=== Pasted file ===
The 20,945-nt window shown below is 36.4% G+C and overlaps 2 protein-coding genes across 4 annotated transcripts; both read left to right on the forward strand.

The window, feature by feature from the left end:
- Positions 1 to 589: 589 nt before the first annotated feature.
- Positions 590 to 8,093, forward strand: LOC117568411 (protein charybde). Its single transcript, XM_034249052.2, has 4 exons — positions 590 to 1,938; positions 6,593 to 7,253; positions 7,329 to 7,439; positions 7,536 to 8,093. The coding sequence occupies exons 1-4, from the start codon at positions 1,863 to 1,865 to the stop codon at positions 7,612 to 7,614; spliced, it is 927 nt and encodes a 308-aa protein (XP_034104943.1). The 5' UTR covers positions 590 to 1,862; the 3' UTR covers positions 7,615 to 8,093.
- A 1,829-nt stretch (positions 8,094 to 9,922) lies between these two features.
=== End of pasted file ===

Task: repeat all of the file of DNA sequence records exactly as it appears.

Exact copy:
The 20,945-nt window shown below is 36.4% G+C and overlaps 2 protein-coding genes across 4 annotated transcripts; both read left to right on the forward strand.

The window, feature by feature from the left end:
- Positions 1 to 589: 589 nt before the first annotated feature.
- Positions 590 to 8,093, forward strand: LOC117568411 (protein charybde). Its single transcript, XM_034249052.2, has 4 exons — positions 590 to 1,938; positions 6,593 to 7,253; positions 7,329 to 7,439; positions 7,536 to 8,093. The coding sequence occupies exons 1-4, from the start codon at positions 1,863 to 1,865 to the stop codon at positions 7,612 to 7,614; spliced, it is 927 nt and encodes a 308-aa protein (XP_034104943.1). The 5' UTR covers positions 590 to 1,862; the 3' UTR covers positions 7,615 to 8,093.
- A 1,829-nt stretch (positions 8,094 to 9,922) lies between these two features.